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A peek at the behind-the-scenes movie magic that created 'Using colors to search for alien Earths'

November 3, 2010 1 comment

Astronomer Carolyn Crow, also the center of the solar system.

Carolyn Crow, UCLA graduate student and center of the solar system.

Someday, when we have space telescopes that can narrow in on the exceedingly weak light from incredibly distant planets around other stars, what will we do with those precious photons?

If you want to know, read the latest web feature and watch the video from NASA Goddard. I wrote the feature, “Using planet colors to search for alien Earths.”

I also had a chance to sit in on the studio work that produced the video featuring Carolyn Crow, a young scientist who led the research on planet colors. (She is currently a graduate student at UCLA.) As commonplace as green-screen technology is today, it’s movie magic that never fails to impress — especially when used as cleverly as it is in this video.

Producer/director Scott Wiessinger created a colorful digital landscape in which Crow strolled among the planets of our solar system in a modern version of Gulliver’s Travels. NASA/Goddard astrophysics writer Frank Reddy provided a concise and clear script.

Here is a behind-the-scenes peek at the movie magic.


looking stage left

Carolyn Crow stands ready to gesture at imaginary planets on Goddard TV’s green screen stage. To eliminate shadows and get the best results from the green screen process, the stage is brightly lit.



carolyn crow being filmed in front of a green screen

carolyn_after
Carolyn after being inserted into a digital landscape with starry background and planet Earth.


And here is the final result:


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OH AND DID I MENTION? All opinions and opinionlike objects in this blog are mine alone and NOT those of NASA or Goddard Space Flight Center. And while we’re at it, links to websites posted on this blog do not imply endorsement of those websites by NASA.

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Did I Forget To Mention? Happy 5 Years, Deep Impact Mission!

July 13, 2010 4 comments
comet crash_202

This spectacular image of comet Tempel 1 was taken 67 seconds after it obliterated Deep Impact's impactor spacecraft.

In last week’s That Was The Week That Was, I neglected to celebrate a significant milestone: July 4, 2010, marked the 5th anniversary of the Deep Impact encounter with Comet 9P/Tempel. On July 4, 2005, the Deep Impact spacecraft hurled a heavy mass into the comet, excavating a crater and exposing fresh interior comet stuff to scientific analysis. Feel free to pause and feast on dramatic comet-smashing images and then catch up on the scientific findings.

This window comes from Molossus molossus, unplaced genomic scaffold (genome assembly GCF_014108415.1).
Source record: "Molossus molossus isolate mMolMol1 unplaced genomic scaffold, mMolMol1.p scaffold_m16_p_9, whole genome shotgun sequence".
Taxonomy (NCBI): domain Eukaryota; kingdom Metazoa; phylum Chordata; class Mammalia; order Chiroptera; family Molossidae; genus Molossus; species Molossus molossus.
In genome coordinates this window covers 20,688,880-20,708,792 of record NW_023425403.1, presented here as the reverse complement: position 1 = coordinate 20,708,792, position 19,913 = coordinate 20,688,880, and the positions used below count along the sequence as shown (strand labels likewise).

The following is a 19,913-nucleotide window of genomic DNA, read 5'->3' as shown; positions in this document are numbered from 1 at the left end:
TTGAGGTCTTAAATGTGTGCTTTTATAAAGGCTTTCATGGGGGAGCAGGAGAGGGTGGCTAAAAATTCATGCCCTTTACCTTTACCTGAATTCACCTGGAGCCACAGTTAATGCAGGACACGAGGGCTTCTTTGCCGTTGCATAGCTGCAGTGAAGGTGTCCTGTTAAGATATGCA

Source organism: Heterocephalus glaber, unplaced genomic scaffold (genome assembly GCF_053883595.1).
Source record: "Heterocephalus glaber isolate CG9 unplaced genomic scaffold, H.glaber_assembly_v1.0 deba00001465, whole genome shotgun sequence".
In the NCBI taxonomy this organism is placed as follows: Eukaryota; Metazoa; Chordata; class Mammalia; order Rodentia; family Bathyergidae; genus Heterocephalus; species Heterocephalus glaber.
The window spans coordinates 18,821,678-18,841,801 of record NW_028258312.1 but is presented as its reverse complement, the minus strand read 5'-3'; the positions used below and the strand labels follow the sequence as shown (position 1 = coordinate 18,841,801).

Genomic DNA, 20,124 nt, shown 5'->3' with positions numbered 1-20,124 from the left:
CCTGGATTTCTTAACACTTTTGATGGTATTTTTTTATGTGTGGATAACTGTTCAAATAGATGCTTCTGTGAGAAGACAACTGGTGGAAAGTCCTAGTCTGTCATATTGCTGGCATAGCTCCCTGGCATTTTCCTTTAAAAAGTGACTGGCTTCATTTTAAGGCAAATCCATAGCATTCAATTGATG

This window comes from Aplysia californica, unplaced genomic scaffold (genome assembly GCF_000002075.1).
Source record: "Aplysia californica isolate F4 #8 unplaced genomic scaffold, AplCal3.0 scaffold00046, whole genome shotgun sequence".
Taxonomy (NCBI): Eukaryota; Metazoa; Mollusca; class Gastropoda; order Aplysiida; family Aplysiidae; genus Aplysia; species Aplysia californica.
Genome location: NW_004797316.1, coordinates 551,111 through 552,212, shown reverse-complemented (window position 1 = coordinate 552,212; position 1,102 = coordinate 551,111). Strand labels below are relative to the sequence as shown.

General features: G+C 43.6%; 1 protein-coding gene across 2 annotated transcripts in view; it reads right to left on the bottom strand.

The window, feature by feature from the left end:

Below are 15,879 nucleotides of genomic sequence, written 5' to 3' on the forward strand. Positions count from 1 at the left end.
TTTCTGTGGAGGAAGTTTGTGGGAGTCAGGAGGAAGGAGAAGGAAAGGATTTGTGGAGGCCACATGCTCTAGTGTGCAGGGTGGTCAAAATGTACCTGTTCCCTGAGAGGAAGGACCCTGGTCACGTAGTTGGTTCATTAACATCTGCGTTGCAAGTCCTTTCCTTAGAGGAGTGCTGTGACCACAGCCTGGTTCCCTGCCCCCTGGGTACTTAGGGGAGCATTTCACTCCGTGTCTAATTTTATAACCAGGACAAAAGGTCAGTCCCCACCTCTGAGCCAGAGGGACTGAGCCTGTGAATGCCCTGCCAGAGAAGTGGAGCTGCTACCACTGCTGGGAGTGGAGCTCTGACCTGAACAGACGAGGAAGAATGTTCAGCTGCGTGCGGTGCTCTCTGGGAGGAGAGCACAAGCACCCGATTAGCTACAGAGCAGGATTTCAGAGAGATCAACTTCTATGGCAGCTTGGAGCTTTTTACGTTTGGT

Mike A’Hearn at the University of Maryland headed the Deep Impact science team, and NASA’s Jet Propulsion Laboratory in California managed the project. So why is gogblog nattering on about Deep Impact?

One Goddard connection to Deep Impact is asteroid and meteorite scientist Lucy McFadden. She was a member of the Deep Impact science team and led the mission’s education and public outreach effort. She recently joined Goddard as Chief of University and Post-doctoral Programs. Although her job here is administrative, she remains an active researcher.

In Deep Impact’s present configuration, the Goddard links increase.

First, some brief background. The spacecraft is very much alive, and it’s still working for planetary science. The reincarnation of Deep Impact is called EPOXI. It’s actually two missions in one: the Extrasolar Planet Observation and Characterization (EPOCh) mission and the Deep Impact Extended Investigation (DIXI).

Deep Impact Earth-Moon_202EPOCh scrutinized a small number of stars in order to learn more about planets that we know are orbiting those stars, and to search for clues to other planets that might be orbiting the same stars. It also imaged Earth to get insights into how we might recognize an Earth-like world around another star. DIXI will study comet 103P/Hartley 2 during a November 2010 encounter.

McFadden is now working with EPOCh’s observations of Earth — more on this in a  future blog post. And Goddard’s Drake Deming, a leading exoplanet scientist, heads the EPOCh component of EPOXI.

Yep, that’s a lot of acronyms. A little confusing, even. But stay tuned, because you’ll be seeing them more often in the future in the science press and on gogblog.



cell_phone_moon_50***INFO UPDATE: There is a new way to get involved in International Observe the Moon Night: invite yourself on the Facebook Event Page.

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OH AND DID I MENTION? All opinions and opinionlike objects in this blog are mine alone and NOT those of NASA or Goddard Space Flight Center.


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